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The Visitation: The Discipline of Patience

“Today’s Eucharistic Gospel (Lk 1:39-49) tells of two women, one young and one old, both pregnant for the first time. Danger to both their lives in a world where losing a baby was as common as the death of a mother after a successful live birth. And social shame overhanging both women. Mary, hardly married, although they had found a nice solid devout local craftsman for her. Who didn’t know what he was getting himself into, but had faith in his dreams. Because sometimes dealing with God is like that. And Elizabeth, her shameful barrenness finally overcome, but with a priestly husband struck dumb at the altar of the Holy One of Israel. “And what was that all about?” her neighbors whispered amongst themselves.”

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Crossing the Jordan: Learning the Joy of Obeying God

“Peter’s mother-in-law understands. She gets up to fulfill her role as one who cares for those under her roof, be it with soup or a clean bed for these friends of her family. A role which gives her pride and satisfaction. Or perhaps she sees in Jesus much more, and the call to serve him leaps beyond a social role. She wants to serve him, as Jesus himself is called to serve her as the doctor of her body and her soul. As he himself serves his Father, for his Father’s glory.”

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To Filioque or not to Filioque

“Many theologians and mystics have taught ways to separate the two. A classic textbook is St. Ignatius Loyola’s Spiritual Exercises, with its daily examination of conscience (Examen) to stay on track. But actually learning how to live in this messy world full of messy people, and to hear God’s voice within you, takes practice, prayer, and trusted teachers and companions. “

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How Real is the Spiritual?

“First, Jesus does not come back as a ghost. That is what all those eating-with-Jesus stories are about. The dead don’t eat. That he is often not recognized points to the metaphysical change which we are to expect at the End Time. The second point is that only believers can see Jesus.”

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The Golden Calf, or Change is Hard

“Two moments in our Salvation history. Moses who brings the Law which says, “The Lord is our God, the Lord is One,” God will provide everything you need. Break it at your peril. Jesus shifts to a new way of sanctification, one which we reach through Jesus. He is our sin offering. We are forgiven, even as we are ever tempted to cast Golden Calves.”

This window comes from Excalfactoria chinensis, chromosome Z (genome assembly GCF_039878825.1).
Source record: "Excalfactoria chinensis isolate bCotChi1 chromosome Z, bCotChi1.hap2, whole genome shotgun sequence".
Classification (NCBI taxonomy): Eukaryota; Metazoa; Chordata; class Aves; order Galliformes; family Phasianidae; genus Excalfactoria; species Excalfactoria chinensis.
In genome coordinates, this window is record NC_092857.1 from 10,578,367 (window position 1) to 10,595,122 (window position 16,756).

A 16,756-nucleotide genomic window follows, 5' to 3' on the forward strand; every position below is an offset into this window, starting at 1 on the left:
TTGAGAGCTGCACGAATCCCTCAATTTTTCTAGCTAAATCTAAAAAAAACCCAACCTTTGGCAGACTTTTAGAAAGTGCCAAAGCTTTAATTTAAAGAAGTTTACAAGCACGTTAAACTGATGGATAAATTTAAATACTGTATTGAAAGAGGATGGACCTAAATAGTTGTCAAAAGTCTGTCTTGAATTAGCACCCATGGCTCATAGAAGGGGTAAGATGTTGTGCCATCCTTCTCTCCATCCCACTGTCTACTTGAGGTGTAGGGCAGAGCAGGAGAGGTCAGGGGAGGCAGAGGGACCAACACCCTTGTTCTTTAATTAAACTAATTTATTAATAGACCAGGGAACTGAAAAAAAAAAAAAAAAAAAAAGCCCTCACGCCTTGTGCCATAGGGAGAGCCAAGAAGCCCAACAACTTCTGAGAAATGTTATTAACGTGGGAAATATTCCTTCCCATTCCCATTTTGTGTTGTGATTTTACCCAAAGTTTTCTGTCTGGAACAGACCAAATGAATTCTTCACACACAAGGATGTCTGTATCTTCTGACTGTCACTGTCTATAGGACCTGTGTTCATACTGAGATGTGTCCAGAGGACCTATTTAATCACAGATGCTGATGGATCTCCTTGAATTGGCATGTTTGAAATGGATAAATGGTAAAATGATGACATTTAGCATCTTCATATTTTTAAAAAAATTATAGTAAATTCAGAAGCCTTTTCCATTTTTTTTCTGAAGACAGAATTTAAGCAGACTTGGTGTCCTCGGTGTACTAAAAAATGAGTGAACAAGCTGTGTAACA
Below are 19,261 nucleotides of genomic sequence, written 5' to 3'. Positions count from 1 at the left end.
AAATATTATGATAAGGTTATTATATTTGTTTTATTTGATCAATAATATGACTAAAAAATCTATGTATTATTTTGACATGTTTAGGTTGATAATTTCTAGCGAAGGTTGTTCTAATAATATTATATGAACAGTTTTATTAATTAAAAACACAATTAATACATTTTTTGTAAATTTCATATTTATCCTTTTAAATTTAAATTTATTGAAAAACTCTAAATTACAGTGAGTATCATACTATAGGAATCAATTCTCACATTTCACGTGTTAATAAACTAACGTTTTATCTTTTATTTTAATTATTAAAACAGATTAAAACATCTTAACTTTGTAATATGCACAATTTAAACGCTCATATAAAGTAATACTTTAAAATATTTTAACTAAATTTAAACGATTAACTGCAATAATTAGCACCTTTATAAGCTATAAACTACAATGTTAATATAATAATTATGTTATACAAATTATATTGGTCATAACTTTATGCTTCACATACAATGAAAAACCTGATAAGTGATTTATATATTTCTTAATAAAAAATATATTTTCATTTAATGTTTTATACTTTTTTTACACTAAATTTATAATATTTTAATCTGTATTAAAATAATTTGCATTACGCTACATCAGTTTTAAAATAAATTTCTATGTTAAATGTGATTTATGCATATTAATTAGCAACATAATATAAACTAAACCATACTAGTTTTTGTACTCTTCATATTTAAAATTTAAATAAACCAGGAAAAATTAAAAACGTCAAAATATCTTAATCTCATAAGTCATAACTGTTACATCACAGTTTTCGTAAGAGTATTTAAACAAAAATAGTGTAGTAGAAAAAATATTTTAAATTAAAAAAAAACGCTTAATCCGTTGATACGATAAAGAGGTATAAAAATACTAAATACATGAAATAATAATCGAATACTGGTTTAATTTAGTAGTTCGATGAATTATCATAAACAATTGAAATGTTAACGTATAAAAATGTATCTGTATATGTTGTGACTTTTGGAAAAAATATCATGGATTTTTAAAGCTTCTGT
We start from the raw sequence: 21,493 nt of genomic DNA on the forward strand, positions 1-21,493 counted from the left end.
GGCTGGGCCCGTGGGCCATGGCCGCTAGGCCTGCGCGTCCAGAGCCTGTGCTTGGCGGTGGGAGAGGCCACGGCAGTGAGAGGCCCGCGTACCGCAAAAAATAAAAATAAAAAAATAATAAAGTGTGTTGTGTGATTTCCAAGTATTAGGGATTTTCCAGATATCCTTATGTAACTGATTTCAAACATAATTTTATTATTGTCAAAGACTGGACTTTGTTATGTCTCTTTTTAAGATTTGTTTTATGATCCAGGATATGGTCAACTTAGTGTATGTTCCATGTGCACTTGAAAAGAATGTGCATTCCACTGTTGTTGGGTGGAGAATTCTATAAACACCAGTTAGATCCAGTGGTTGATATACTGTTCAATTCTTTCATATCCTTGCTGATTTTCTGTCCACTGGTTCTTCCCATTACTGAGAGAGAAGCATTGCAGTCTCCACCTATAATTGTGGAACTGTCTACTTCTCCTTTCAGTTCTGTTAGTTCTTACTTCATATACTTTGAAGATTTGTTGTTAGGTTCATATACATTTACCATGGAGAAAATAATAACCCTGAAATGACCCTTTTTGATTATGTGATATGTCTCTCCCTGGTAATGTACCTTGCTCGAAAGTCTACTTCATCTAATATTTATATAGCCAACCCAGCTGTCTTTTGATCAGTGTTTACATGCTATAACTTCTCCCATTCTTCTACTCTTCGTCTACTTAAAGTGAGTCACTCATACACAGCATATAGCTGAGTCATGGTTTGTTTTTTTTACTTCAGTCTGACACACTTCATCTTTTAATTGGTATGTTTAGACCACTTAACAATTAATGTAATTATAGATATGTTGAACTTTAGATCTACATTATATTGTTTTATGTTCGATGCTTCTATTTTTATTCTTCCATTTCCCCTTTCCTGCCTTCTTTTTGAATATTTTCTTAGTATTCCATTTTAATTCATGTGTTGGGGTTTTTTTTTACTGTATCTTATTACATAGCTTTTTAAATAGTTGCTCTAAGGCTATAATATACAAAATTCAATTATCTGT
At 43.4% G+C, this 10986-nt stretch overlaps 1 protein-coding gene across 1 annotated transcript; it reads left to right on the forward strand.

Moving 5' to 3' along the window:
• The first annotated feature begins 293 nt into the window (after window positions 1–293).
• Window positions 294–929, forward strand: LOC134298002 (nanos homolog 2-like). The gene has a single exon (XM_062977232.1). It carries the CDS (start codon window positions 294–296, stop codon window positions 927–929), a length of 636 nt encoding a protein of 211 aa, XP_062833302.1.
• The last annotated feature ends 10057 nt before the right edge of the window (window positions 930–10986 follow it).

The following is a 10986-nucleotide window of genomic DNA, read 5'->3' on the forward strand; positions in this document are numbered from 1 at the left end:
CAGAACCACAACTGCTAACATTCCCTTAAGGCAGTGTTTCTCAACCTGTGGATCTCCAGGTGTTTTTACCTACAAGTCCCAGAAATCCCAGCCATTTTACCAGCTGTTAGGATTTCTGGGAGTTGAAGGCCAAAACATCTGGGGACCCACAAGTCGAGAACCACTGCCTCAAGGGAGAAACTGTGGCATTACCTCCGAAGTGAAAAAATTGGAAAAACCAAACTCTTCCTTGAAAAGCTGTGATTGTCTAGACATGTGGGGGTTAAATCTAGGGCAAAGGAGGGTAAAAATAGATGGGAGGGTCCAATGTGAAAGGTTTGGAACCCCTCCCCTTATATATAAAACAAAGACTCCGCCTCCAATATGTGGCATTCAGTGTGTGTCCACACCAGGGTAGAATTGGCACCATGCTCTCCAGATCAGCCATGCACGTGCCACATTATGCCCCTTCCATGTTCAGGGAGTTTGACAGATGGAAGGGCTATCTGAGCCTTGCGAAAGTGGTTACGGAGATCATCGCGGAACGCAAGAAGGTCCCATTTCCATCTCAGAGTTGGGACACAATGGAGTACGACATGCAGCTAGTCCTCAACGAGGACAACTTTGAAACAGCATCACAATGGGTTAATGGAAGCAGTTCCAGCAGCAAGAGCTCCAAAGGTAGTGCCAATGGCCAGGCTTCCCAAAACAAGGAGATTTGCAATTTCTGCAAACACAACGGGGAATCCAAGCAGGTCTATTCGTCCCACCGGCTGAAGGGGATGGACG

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Another Hard Word: Obedience

“Salvation history is based on submission. Abraham is ready to sacrifice his son. Mary allows herself to be impregnated by a powerful stranger. Jesus allows himself to be ordered to his death. And before that, even Jesus submits to to be half drowned in a river by his crazy fanatic cousin John. And the call of the prophets is no better, and few of them die in bed, happy and old.”

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Must We Suffer?

“Let us learn to embrace those words we chose to throw away. Suffering. Sin. The Evil One. And at the same time let us learn to embrace those prettified words for their true meanings, their hard and real meanings. Faith. Obedience. Love. Healed. Because without walking through the shadow of death, can there be the support, love, and gifts of our Shepherd?”

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He is risen. Have We?

“But one thing I will miss when this is over. The dozens, hundreds, of broadcasts of services from all over, from all the people I know and follow, the very visual and visceral proof that we are all praying together. Sunday. Daily Prayer. Sermons and meditations. The Word of God proclaimed everywhere. For a few short weeks we were thrust out of My Parish, My Church, My Priest, Our Customary. For a few short weeks we were forced to be part of God’s Holy Church everywhere.”

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A Broken and Contrite Heart (Psalm 51:17)

“Notice what we have gained. A recognition that God has not abandoned us. We have nothing to fear. We are never alone. Once famine meant death. Drought meant death. But we still have food, and water, and power. But now we have joined the rest of humanity throughout history who knew that death was always hovering right behind us.”

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Fear Not

“Most of us are doing fine, learning to live with uncertainty. I feel content. Attentive to others’ needs, but not feeling lonely or abandoned. I have enough to eat, my cats, the Prayer Book, Scripture, and a library full of books. My neighbors keep an eye on each other in a low-key and unstressed way. I even use social media some.”

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The Episcopal Café seeks to be an independent voice, reporting and reflecting on the Episcopal Church and the Anglican tradition.  The Café is not a platform of advocacy, but it does aim to tell the story of the church from the perspective of Progressive Christianity.  Our collective sympathy, as the Café, lies with the project of widening the circle of inclusion within the church and empowering all the baptized for the role to which they have been called as followers of Christ.

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